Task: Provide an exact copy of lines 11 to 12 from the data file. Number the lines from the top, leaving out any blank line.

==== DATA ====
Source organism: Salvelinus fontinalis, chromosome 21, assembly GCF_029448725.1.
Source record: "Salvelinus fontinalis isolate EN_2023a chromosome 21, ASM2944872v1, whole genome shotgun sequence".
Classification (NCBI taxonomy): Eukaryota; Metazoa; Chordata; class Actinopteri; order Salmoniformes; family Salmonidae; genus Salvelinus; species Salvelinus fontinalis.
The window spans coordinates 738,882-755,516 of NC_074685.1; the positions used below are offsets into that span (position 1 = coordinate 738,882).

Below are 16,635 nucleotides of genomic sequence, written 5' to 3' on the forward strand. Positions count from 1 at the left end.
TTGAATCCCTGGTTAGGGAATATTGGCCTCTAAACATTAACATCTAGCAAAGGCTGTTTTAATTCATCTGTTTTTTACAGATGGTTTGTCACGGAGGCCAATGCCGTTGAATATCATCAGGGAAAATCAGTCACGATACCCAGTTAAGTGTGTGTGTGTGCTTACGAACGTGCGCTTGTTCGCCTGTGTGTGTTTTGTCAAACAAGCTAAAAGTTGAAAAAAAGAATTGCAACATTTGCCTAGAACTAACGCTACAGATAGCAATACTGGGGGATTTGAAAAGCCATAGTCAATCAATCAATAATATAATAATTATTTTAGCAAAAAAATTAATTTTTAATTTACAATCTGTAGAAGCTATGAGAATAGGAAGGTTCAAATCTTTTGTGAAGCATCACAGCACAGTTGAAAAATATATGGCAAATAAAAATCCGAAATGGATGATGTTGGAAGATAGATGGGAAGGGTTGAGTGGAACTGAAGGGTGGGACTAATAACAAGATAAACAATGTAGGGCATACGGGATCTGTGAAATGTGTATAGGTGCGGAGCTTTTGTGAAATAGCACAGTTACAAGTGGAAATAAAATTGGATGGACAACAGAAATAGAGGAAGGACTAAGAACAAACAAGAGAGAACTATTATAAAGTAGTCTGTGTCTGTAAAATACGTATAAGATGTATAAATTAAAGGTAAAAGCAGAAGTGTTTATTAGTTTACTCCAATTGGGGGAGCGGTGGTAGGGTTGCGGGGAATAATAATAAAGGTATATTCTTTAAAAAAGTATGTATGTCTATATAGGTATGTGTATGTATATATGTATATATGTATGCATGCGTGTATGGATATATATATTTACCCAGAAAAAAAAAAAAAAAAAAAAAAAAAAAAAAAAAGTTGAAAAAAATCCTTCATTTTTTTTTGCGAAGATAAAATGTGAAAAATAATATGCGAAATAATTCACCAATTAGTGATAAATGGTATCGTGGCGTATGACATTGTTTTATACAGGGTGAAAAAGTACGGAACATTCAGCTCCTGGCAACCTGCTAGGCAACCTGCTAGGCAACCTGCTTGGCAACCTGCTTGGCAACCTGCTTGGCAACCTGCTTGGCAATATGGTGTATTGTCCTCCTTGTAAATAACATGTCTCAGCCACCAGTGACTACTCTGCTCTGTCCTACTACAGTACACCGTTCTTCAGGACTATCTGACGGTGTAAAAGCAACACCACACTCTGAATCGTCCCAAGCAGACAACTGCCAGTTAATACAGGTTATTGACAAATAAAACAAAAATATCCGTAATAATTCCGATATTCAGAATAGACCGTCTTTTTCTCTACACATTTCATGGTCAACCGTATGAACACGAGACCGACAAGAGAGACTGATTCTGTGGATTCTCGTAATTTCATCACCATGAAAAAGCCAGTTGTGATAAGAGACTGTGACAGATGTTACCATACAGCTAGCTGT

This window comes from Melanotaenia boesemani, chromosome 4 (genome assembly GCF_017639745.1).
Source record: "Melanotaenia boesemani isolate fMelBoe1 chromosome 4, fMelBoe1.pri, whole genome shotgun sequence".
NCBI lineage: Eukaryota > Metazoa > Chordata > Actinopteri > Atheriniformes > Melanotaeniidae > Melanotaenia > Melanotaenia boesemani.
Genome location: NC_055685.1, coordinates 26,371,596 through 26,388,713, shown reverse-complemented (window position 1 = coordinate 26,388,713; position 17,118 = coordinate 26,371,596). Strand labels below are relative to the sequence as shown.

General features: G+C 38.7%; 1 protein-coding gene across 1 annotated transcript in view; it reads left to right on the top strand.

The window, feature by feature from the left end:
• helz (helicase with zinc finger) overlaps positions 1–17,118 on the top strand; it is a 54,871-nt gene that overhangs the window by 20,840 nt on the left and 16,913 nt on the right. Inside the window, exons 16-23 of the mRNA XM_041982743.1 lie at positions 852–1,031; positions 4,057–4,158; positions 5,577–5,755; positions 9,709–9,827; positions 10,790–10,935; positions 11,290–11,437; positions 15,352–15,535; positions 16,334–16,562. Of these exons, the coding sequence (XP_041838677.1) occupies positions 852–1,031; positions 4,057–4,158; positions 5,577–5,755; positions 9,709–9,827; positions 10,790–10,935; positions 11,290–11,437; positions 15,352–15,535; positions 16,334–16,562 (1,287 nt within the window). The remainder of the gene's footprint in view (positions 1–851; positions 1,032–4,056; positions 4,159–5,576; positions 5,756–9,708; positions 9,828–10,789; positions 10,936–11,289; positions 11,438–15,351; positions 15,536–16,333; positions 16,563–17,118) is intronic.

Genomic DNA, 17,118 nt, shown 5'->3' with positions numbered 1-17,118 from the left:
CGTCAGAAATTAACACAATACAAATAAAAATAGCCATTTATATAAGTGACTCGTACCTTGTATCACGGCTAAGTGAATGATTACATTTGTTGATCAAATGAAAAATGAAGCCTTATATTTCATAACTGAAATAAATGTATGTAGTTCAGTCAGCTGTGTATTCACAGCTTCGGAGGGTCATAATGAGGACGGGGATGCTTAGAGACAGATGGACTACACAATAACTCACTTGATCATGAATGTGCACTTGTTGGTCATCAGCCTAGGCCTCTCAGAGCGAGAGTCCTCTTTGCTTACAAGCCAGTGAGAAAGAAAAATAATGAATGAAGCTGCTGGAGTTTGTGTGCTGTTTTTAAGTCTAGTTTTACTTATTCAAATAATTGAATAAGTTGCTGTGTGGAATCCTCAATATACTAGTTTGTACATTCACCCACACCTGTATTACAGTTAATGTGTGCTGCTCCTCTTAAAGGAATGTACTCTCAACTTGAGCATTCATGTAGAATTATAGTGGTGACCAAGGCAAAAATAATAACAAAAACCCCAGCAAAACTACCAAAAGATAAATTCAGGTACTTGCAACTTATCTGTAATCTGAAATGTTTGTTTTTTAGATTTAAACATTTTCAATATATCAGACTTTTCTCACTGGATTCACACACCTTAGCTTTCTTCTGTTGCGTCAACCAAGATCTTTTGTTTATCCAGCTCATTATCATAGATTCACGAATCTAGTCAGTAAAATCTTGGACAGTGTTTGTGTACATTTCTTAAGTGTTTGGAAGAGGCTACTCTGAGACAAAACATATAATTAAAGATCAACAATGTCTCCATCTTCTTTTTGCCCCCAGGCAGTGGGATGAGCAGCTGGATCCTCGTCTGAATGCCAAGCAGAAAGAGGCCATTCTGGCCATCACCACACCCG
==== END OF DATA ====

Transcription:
General features: G+C 38.7%; 1 protein-coding gene across 1 annotated transcript in view; it reads left to right on the top strand.

The window, feature by feature from the left end: